“Honesty is reached through the doorway of grief and loss. Where we cannot go in our mind, our memory, or our body is where we cannot be straight with another, with the world, or with our self. The fear of loss, in one form or another, is the motivation behind all conscious and unconscious dishonesties: all of us are afraid of loss, in all its forms, all of us, at times, are haunted or overwhelmed by the possibility of a disappearance, and all of us therefore, are one short step away from dishonesty. Every human being dwells intimately close to a door of revelation they are afraid to pass through. Honesty lies in understanding our close and necessary relationship with not wanting to hear the truth.

“The ability to speak the truth is as much the ability to describe what it is like to stand in trepidation at this door, as it is to actually go through it and become that beautifully honest spiritual warrior, equal to all circumstances, we would like to become. Honesty is not the revealing of some foundational truth that gives us power over life or another or even the self, but a robust incarnation into the unknown unfolding vulnerability of existence, where we acknowledge how powerless we feel, how little we actually know, how afraid we are of not knowing and how astonished we are for the generous measure of loss that is conferred upon even the most average life.

“Honesty is grounded in humility and indeed in humiliation, and in admitting exactly where we are powerless. Honesty is not found in revealing the truth, but in understanding how deeply afraid of it we are. To become honest is in effect to become fully and robustly incarnated into powerlessness. Honesty allows us to live without not knowing. We do not know the full story, we do not know where we are in the story; we do not know who is at fault or who will carry the blame in the end. Honesty is not a weapon to keep loss and heartbreak at bay, honesty is the outer diagnostic of our ability to come to ground in reality, the hardest attainable ground of all, the place where we actually dwell, the living, breathing frontier where there is no realistic choice between gain or loss.”

- David Whyte, from a recent episode of Harris' Making Sense podcast. 

I didn't downvote, but I think it's unclear what your proposed responses are supposed to achieve.

The first and fourth include a lie, the second and fifth come across as abrasively sarcastic, and the third seems passive-aggressive (are you implying that the unworried don't have loved ones, or that they're shirking their responsibility to them?).

If you're willing to lie, there are smoother options; if you want to tell the truth, why not do it in a nicer way, and leave an opening for the cashier to learn from your reasoning if they're interested?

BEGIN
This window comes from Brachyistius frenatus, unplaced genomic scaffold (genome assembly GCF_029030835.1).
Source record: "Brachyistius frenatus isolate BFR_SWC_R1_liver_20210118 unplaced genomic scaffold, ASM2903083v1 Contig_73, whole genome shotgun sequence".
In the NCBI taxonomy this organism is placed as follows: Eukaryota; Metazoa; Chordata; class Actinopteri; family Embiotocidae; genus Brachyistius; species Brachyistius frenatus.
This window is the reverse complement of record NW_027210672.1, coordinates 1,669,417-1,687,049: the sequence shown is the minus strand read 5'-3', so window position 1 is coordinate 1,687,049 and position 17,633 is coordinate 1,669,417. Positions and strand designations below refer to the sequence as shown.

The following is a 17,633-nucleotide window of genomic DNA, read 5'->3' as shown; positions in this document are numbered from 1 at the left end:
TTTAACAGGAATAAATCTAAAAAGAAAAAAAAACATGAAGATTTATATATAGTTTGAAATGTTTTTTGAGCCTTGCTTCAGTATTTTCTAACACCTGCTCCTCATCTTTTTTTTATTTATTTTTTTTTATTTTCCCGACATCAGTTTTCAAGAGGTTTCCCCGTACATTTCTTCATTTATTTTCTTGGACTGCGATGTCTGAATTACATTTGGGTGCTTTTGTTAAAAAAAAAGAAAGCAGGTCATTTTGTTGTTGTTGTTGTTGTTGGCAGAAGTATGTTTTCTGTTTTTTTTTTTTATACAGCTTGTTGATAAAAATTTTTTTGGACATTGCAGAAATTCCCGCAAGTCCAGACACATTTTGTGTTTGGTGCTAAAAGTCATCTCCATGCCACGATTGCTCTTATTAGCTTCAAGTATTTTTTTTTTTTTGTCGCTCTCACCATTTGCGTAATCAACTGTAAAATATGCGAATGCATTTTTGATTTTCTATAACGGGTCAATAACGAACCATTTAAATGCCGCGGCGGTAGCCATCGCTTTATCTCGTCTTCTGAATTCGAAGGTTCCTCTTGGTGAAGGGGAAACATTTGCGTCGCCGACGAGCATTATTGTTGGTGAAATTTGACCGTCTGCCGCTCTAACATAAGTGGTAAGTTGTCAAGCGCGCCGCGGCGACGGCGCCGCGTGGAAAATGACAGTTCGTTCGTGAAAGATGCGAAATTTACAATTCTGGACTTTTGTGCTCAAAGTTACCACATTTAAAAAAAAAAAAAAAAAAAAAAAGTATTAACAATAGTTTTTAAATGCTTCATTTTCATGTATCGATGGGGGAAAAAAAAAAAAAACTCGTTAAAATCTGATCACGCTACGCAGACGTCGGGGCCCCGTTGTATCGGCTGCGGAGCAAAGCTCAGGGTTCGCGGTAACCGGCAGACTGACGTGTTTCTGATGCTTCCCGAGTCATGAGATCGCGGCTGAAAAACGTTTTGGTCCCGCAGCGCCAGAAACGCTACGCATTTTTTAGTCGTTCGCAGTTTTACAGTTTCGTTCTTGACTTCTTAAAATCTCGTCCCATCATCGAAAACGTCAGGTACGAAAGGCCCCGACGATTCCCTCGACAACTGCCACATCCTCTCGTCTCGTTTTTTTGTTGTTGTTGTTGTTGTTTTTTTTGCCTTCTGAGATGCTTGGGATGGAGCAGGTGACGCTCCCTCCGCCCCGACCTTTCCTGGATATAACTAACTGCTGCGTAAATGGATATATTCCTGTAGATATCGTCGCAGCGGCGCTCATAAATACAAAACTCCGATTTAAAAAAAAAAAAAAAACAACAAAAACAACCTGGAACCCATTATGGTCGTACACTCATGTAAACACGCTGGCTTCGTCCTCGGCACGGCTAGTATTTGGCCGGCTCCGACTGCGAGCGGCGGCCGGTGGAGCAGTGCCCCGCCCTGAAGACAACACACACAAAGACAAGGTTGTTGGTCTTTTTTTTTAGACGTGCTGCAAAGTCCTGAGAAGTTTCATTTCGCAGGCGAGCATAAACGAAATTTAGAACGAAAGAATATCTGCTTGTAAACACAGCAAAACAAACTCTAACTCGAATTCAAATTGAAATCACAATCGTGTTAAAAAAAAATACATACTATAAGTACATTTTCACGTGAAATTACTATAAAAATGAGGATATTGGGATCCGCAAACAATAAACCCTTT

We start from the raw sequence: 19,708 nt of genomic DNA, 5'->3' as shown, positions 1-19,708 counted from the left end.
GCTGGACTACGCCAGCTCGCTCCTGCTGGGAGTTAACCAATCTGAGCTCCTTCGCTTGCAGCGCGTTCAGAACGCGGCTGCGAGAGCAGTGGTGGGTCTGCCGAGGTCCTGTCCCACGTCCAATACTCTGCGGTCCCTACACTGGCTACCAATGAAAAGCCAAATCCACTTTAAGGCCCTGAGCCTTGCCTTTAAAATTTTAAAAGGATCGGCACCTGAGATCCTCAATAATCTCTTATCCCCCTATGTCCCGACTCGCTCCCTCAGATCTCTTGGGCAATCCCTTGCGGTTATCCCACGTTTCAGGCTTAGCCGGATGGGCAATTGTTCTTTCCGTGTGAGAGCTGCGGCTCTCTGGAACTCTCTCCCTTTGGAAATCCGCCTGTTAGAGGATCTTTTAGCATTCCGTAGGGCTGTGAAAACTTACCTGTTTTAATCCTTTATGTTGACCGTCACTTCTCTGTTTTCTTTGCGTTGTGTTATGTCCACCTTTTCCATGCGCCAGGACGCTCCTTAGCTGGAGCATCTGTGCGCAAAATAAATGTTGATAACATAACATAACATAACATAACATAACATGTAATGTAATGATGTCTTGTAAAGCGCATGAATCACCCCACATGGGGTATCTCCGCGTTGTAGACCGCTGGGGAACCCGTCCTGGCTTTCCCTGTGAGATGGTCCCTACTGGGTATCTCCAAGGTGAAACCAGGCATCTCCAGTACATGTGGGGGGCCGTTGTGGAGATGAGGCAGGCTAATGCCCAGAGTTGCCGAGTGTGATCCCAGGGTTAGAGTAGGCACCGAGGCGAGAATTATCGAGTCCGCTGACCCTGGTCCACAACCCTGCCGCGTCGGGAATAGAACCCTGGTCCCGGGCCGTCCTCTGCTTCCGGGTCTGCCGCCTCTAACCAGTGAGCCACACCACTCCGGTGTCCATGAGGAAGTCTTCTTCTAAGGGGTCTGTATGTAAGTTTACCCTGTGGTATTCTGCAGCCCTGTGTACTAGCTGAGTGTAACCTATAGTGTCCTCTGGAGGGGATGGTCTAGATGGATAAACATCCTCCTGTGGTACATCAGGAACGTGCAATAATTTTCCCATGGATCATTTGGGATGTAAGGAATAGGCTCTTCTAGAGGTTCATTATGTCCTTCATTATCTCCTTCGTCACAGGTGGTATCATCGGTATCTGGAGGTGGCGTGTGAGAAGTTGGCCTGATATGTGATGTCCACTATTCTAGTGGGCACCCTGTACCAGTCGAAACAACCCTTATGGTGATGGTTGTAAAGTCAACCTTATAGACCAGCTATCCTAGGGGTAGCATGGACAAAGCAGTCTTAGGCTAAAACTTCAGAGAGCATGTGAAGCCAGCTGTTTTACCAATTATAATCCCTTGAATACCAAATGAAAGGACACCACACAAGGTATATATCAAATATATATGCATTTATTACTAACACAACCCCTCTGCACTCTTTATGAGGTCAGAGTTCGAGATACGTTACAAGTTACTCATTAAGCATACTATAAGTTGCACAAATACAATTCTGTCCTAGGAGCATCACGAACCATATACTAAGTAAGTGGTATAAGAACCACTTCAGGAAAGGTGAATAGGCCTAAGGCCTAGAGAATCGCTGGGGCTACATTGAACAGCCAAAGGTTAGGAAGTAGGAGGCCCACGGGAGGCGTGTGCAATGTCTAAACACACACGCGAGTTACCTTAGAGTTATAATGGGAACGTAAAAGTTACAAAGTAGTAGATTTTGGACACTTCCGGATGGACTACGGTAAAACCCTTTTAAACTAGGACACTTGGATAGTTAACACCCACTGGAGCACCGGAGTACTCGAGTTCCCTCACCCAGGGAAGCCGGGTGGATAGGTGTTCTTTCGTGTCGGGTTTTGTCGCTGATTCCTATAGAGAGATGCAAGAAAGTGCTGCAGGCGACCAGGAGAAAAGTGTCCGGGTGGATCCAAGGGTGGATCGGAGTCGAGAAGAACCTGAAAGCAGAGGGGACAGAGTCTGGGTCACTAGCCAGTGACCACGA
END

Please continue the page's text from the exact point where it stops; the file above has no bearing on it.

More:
Maybe 2,3, and 5 are intended to deflect the question while neither lying nor ceding status, hence the aggressive edge? I can sort of see the idea there, and although I would neither want to take that approach nor be able to pull it off, maybe it would work for some personality types. This approach might feel more appropriate if the cashier had been hostile or mocking, rather than just curious, but in any case it seems likely to escalate the tension rather than defuse it.

Or maybe 3 is not supposed to have an edge, and is only meant to imply that you're in an unusual position of responsibility for especially vulnerable loved ones. I guess I can see the point, but it still seems like that response would fall somewhere between dishonest (if the implication gets through clearly) and insulting (if it doesn't). And it does require willingness to admit that you're taking the virus seriously.

I didn't have any similar experience when I went covid-prep shopping; I was happy to tell people my reasoning, iirc. I think maybe one of the roommates I was with expressed some concern that I was spreading panic, and should avoid explaining myself. But my memory is fuzzy on that point.

I do remember that one cashier gave some serious pushback, saying people were "running around like chickens with their heads cut off" (or some similar expression) all due to "a cold virus" (or some similar phrase). The person behind us in line (not a roommate or acquaintance) backed us up, saying something like "that aint no cold virus, people are dying".

Later, an ex of mine who I occasionally keep up with was like "so you're one of those preppers who ruined things for everyone else by buying all the toilet paper". I experienced some indignation and a desire to defend my strategy as the one everyone should have followed.

A friend of mine reported that he discovered he was not nearly so ready to violate norms as he expected: suiting up to buy groceries felt viscerally wrong in a way that threatened his self-image as someone who readily violated norms. He formed the impression that really, he had just fallen into a role where he was the guy who "didn't fall into rolls", playing the part at parties, etc.

I live with someone who has anxiety.

This puts a strong damper on my ability to communicate with them in terms of likelihood or confidence levels. I don't have any expertise in the matter, but from the outside it sure looks like anxiety makes people hallucinate the I am under threat feeling, and that these hallucinations always appear whenever there is uncertainty.

This causes me to feel a similar impulse for dissembling whenever questions about how likely something is or what the might happen come up. Sort of like an artificial closing of the Overton Window.